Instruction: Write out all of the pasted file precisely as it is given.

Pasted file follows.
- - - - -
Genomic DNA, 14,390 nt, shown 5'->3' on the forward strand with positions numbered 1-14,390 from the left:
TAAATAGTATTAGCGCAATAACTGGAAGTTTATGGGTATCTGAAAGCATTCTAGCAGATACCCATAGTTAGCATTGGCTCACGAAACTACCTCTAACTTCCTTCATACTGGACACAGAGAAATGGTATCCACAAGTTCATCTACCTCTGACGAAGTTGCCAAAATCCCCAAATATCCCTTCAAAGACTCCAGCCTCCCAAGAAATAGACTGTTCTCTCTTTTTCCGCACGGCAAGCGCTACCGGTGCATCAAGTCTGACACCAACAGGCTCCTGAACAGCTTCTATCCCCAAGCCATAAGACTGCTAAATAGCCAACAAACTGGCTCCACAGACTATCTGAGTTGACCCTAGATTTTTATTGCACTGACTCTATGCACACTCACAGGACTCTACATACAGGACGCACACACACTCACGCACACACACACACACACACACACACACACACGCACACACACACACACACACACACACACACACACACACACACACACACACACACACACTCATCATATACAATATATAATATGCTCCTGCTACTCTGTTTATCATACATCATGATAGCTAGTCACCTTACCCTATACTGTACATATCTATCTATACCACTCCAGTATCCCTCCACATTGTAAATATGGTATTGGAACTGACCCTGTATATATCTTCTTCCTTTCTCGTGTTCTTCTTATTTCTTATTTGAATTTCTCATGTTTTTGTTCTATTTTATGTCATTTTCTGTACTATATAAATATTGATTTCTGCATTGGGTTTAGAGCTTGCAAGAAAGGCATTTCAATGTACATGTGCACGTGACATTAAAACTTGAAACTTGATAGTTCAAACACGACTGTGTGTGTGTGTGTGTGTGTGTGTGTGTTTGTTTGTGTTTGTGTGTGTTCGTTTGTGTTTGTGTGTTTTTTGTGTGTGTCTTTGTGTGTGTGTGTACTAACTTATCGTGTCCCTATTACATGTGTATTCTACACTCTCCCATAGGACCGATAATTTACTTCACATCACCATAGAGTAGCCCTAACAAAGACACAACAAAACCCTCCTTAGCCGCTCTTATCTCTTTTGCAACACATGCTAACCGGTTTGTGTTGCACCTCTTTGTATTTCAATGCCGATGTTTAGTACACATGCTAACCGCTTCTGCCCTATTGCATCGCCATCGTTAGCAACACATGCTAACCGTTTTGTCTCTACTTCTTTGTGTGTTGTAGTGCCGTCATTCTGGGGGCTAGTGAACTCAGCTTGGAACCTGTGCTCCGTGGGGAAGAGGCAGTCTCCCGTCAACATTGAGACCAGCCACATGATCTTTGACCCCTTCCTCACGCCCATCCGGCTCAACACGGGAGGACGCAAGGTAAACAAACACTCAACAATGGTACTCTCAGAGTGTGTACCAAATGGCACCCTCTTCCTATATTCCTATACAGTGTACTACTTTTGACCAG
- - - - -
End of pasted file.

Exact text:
Genomic DNA, 14,390 nt, shown 5'->3' on the forward strand with positions numbered 1-14,390 from the left:
TAAATAGTATTAGCGCAATAACTGGAAGTTTATGGGTATCTGAAAGCATTCTAGCAGATACCCATAGTTAGCATTGGCTCACGAAACTACCTCTAACTTCCTTCATACTGGACACAGAGAAATGGTATCCACAAGTTCATCTACCTCTGACGAAGTTGCCAAAATCCCCAAATATCCCTTCAAAGACTCCAGCCTCCCAAGAAATAGACTGTTCTCTCTTTTTCCGCACGGCAAGCGCTACCGGTGCATCAAGTCTGACACCAACAGGCTCCTGAACAGCTTCTATCCCCAAGCCATAAGACTGCTAAATAGCCAACAAACTGGCTCCACAGACTATCTGAGTTGACCCTAGATTTTTATTGCACTGACTCTATGCACACTCACAGGACTCTACATACAGGACGCACACACACTCACGCACACACACACACACACACACACACACACACGCACACACACACACACACACACACACACACACACACACACACACACACACACACACACTCATCATATACAATATATAATATGCTCCTGCTACTCTGTTTATCATACATCATGATAGCTAGTCACCTTACCCTATACTGTACATATCTATCTATACCACTCCAGTATCCCTCCACATTGTAAATATGGTATTGGAACTGACCCTGTATATATCTTCTTCCTTTCTCGTGTTCTTCTTATTTCTTATTTGAATTTCTCATGTTTTTGTTCTATTTTATGTCATTTTCTGTACTATATAAATATTGATTTCTGCATTGGGTTTAGAGCTTGCAAGAAAGGCATTTCAATGTACATGTGCACGTGACATTAAAACTTGAAACTTGATAGTTCAAACACGACTGTGTGTGTGTGTGTGTGTGTGTGTGTGTTTGTTTGTGTTTGTGTGTGTTCGTTTGTGTTTGTGTGTTTTTTGTGTGTGTCTTTGTGTGTGTGTGTACTAACTTATCGTGTCCCTATTACATGTGTATTCTACACTCTCCCATAGGACCGATAATTTACTTCACATCACCATAGAGTAGCCCTAACAAAGACACAACAAAACCCTCCTTAGCCGCTCTTATCTCTTTTGCAACACATGCTAACCGGTTTGTGTTGCACCTCTTTGTATTTCAATGCCGATGTTTAGTACACATGCTAACCGCTTCTGCCCTATTGCATCGCCATCGTTAGCAACACATGCTAACCGTTTTGTCTCTACTTCTTTGTGTGTTGTAGTGCCGTCATTCTGGGGGCTAGTGAACTCAGCTTGGAACCTGTGCTCCGTGGGGAAGAGGCAGTCTCCCGTCAACATTGAGACCAGCCACATGATCTTTGACCCCTTCCTCACGCCCATCCGGCTCAACACGGGAGGACGCAAGGTAAACAAACACTCAACAATGGTACTCTCAGAGTGTGTACCAAATGGCACCCTCTTCCTATATTCCTATACAGTGTACTACTTTTGACCAG